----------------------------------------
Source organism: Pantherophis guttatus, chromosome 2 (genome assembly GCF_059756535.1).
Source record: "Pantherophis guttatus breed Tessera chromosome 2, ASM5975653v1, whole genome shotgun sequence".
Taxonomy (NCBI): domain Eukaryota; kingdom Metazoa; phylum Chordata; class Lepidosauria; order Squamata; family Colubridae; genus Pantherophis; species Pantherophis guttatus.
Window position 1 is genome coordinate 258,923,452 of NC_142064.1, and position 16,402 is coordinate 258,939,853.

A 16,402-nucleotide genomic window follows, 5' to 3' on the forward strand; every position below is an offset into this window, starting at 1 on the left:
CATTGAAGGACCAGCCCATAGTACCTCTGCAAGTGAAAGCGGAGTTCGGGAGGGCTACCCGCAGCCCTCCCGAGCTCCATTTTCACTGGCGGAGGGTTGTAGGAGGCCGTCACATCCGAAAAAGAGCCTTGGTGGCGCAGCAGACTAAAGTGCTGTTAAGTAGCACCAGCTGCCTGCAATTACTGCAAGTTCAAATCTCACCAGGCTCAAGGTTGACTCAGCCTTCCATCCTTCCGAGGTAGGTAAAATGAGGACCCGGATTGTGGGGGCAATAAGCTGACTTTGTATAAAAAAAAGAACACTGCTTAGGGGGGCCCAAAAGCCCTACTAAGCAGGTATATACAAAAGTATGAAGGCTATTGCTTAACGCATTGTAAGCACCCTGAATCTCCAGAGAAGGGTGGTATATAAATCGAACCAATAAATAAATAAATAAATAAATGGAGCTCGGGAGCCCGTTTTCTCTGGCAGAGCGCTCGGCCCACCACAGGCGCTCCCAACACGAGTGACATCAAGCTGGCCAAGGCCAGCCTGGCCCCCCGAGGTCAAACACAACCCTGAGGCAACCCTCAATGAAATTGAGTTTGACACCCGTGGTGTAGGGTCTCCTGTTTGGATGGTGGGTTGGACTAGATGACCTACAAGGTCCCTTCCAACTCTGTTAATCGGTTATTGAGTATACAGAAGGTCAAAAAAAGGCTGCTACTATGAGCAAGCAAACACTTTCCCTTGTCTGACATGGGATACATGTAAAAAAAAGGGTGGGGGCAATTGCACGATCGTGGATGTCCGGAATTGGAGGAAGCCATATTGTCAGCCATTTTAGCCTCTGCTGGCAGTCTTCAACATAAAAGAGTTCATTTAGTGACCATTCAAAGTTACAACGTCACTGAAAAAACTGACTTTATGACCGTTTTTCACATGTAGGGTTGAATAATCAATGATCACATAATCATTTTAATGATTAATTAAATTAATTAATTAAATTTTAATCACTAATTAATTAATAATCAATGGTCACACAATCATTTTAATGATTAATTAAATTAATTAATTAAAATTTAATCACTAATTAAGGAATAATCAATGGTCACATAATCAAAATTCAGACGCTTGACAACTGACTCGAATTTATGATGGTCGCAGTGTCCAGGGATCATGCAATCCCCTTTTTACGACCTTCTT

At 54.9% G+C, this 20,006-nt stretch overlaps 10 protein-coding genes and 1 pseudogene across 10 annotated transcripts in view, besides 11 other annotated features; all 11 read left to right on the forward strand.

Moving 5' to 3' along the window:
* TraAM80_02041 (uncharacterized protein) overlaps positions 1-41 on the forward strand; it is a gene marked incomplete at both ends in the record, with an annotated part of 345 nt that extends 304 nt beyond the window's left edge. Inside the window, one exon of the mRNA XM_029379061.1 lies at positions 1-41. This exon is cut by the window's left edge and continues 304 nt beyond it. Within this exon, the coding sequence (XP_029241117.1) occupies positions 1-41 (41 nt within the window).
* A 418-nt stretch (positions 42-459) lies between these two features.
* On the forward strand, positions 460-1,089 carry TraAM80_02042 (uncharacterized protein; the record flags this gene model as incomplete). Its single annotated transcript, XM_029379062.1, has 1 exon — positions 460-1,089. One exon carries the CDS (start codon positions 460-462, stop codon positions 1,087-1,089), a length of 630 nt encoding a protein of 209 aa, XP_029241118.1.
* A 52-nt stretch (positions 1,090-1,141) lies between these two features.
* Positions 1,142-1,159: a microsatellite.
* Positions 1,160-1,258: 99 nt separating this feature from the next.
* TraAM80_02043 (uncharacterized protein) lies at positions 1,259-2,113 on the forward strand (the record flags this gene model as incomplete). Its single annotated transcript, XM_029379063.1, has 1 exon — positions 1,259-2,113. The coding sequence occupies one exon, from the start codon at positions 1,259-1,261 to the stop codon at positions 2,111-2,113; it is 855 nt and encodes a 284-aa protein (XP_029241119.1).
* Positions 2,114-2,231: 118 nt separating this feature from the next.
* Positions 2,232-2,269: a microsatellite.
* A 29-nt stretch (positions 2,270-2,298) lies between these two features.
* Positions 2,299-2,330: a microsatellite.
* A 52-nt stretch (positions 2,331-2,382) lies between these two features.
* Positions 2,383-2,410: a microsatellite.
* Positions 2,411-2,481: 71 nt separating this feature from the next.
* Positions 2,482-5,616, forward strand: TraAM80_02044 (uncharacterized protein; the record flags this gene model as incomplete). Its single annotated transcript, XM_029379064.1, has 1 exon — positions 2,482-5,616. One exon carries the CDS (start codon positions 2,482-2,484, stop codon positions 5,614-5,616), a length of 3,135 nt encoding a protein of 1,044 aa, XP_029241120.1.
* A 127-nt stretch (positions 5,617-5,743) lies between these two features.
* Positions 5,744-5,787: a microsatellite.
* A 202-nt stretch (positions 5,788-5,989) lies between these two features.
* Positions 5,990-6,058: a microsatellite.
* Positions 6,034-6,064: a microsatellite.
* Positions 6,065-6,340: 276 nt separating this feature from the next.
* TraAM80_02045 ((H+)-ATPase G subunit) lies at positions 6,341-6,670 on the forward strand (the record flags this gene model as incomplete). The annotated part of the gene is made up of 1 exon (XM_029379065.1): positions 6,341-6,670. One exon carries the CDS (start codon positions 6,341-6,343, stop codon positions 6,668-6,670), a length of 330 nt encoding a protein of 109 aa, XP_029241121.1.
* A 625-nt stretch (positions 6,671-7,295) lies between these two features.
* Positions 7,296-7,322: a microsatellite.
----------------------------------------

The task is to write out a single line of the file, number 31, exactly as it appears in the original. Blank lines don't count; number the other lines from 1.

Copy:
* A 625-nt stretch (positions 6,671-7,295) lies between these two features.